Testing Prototype

The functional prototypes were made with ProtoPie and assets and graphics were made in Adobe Illustrator. The prototype shown is one of many that we had the opportunity of designing and testing.

Results and Evaluation

We learned from our first prototype testing that family interactions decreased due to more individual activities performed by the interface user. Family 1 consisted of a mother, a father, a 7 year old girl, and a 12 year old boy who interacted with the interface. During the control session, the family would hold conversations with each other, but the two children eventually started bothering each other and the mother would have to mediate. When the interface was introduced, the boy quickly became occupied with using the interface while the others would glance at the interface and make small comments, but had reduced conversations with each other.

For our second iteration, we added a “Family Mode” which is to be implemented at Level 3 autonomy to increase interactions through communal activities. Testing for the second prototype had an added 15 minutes for the family to play a shared activity together. Family 2 had a mother and two girls ages 7 and 8. This second round of testing had similar results to Family 1 where both families decreased in interactions with each other when the interface was introduced. However, when the family game was introduced, the number of
interactions were similar to the control. The Tobii eye tracker was used for Family 2 where heat maps were generated for the control, interface, and family game as well as gaze plots. The heat maps show where the user is looking at with the red color indicating the area with the most focus. We found that there was not as much attention on the road and the driver when using the interface compared to
the control. For the family game, the user’s attention was drawn to her family members’ game devices.

Eye Tracking Gaze/Heat Maps

We introduced our prototype to several families and analyzed the eye tracking information from all of the testing we conducted. We used the eye-tracking to evaluate the interactions between our family subjects, the amount of focuses specific attributes of the system held, and to gain a general understanding about the tendencies of our different users.


Test 2 Interface User - Focus Time Distribution

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Result of the System

We tested the system with 5 different families and data was consistent throughout whenever the interface and family activities were introduced. We found the interaction between families significantly reduced once the introduction of our interface happened. This is likely due to the fact we had no way of interconnecting each individual interface during the testing period. When we switched to a family game that changed the  main interaction point to the main windshield, the number of family interactions increased. The number of interactions without the interface and with the family game were similar, but the quality of the family game interactions were higher quality with longer conversations, several moments of laughter, and consistent smiles between family members.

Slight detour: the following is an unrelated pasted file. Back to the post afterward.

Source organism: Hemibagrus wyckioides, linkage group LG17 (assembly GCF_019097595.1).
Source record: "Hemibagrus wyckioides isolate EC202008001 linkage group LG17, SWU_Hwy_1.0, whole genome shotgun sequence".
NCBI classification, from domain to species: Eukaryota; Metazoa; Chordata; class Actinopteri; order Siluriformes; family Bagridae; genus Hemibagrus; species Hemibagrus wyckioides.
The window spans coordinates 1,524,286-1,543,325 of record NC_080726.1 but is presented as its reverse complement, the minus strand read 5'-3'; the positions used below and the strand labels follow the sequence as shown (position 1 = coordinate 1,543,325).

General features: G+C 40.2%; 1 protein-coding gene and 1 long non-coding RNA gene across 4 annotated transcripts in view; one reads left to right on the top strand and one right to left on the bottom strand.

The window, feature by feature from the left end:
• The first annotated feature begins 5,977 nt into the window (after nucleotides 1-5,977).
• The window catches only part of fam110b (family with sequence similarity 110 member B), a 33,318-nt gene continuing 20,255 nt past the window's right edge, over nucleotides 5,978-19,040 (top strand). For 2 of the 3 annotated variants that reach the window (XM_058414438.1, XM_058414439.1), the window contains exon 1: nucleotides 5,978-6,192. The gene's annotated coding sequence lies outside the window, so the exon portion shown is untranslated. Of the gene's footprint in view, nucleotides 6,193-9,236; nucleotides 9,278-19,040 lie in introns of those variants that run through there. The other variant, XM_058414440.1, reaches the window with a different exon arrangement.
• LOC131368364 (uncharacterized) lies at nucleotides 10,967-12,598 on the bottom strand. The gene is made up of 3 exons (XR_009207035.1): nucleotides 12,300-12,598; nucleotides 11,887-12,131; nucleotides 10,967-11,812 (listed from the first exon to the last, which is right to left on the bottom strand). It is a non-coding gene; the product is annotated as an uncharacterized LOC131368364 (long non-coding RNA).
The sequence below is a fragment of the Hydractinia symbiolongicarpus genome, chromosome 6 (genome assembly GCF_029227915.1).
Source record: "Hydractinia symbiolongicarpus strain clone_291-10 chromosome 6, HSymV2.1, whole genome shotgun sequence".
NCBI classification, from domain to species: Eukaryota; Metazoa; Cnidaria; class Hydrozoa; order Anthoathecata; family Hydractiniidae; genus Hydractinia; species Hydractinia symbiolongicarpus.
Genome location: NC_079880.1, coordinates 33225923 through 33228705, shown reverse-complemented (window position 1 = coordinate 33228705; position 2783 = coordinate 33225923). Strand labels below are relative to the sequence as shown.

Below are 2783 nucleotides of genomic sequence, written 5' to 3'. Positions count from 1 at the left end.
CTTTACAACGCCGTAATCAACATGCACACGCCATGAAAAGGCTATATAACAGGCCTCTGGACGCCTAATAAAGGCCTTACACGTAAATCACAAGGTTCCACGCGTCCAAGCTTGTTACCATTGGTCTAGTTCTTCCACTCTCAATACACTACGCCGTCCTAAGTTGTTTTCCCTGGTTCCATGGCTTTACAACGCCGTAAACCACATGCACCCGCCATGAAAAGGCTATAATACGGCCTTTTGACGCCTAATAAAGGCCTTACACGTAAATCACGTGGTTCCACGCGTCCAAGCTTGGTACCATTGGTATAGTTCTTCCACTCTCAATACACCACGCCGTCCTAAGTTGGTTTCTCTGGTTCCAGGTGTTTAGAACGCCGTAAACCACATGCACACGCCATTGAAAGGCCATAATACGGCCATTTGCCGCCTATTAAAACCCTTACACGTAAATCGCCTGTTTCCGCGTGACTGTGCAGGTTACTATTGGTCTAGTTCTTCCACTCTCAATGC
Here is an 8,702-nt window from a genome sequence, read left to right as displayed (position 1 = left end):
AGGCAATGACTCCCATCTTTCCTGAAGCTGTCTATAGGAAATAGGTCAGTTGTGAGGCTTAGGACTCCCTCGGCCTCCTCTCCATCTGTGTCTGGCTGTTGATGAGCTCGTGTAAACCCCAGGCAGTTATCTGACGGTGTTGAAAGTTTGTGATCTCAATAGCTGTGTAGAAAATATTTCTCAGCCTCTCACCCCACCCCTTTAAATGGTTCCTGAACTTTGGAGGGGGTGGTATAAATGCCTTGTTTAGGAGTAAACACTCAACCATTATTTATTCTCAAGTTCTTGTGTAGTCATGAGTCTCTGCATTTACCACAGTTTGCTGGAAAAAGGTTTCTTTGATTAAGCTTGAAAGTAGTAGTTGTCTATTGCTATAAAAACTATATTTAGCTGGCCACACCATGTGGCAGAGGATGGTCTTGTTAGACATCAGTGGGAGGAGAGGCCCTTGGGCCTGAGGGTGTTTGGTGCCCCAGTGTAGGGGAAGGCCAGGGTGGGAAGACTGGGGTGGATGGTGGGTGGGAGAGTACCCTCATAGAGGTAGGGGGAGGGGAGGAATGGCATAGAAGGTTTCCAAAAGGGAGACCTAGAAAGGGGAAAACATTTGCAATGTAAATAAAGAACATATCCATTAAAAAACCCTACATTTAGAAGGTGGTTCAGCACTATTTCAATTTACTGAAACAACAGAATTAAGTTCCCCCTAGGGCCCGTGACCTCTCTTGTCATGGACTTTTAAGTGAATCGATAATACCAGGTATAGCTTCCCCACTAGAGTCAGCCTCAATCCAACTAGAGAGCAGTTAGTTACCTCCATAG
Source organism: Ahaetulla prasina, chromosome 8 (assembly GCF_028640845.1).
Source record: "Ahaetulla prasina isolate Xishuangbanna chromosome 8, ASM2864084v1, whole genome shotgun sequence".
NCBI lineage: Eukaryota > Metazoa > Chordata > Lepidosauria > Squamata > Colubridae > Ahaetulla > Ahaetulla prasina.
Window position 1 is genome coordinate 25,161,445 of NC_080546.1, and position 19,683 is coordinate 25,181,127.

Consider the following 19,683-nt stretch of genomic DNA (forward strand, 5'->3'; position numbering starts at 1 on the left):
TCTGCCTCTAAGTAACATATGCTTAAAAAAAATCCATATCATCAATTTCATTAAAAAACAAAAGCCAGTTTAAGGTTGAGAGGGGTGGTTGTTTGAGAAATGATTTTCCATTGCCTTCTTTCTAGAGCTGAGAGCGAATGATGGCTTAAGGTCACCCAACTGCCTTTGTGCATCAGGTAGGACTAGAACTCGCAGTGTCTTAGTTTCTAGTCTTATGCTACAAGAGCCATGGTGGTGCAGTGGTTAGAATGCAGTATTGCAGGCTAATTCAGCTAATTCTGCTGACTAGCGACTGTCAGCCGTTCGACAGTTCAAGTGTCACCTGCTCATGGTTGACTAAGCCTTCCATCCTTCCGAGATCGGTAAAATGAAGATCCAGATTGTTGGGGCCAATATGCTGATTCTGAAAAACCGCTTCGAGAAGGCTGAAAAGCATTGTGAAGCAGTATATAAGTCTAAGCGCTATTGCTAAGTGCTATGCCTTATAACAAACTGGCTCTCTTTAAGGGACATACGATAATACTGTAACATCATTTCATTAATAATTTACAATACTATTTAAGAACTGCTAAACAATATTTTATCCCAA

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Interaction Breakdown

Conclusion and Moving Forward

The system we designed did not clearly accomplish our primary goal of increasing engagement between all members of the family in the context of a family vehicle. Our system was effective in mitigating pain points caused by children and providing individual space. We were able to identify and develop a family activity/game that we could project on the windshield that helped bridge the gap in the system. The failure of the system was directly due to the lack of shared interaction between the family members. Next iterations will incorporate a more detailed set of activities and further interaction between family members with additional screens for testing

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Our team performed extensive need finding research to find a design opportunity within the realm of AR in family-oriented autonomous vehicles. The design opportunity is to encourage and enhance family interactions through the use of a family car that utilizes augmented reality integrated into car windshields and windows, where “interaction” refers to mitigation of pain points and the encouragement
of conversations. We interviewed groups that reflect our potential users, developed an ethnographic film, defined our design and mechanical specifications, developed low fidelity prototypes and evaluated them in order to narrow our focus, and after many iterations, developed our interface. These interfaces were tested with different families over a span of two weeks, which ultimately led us
to the conclusion that the presence of a main screen on the HUD that linked each passenger’s secondary screen was the best way to encourage interaction between family members using AR technology. We compiled our research and findings into a detailed report and slide deck to present to our client and other stakeholders. Research and development is being continued by the researchers at the Georgia Institute of Technology Human Machine Interaction Lab.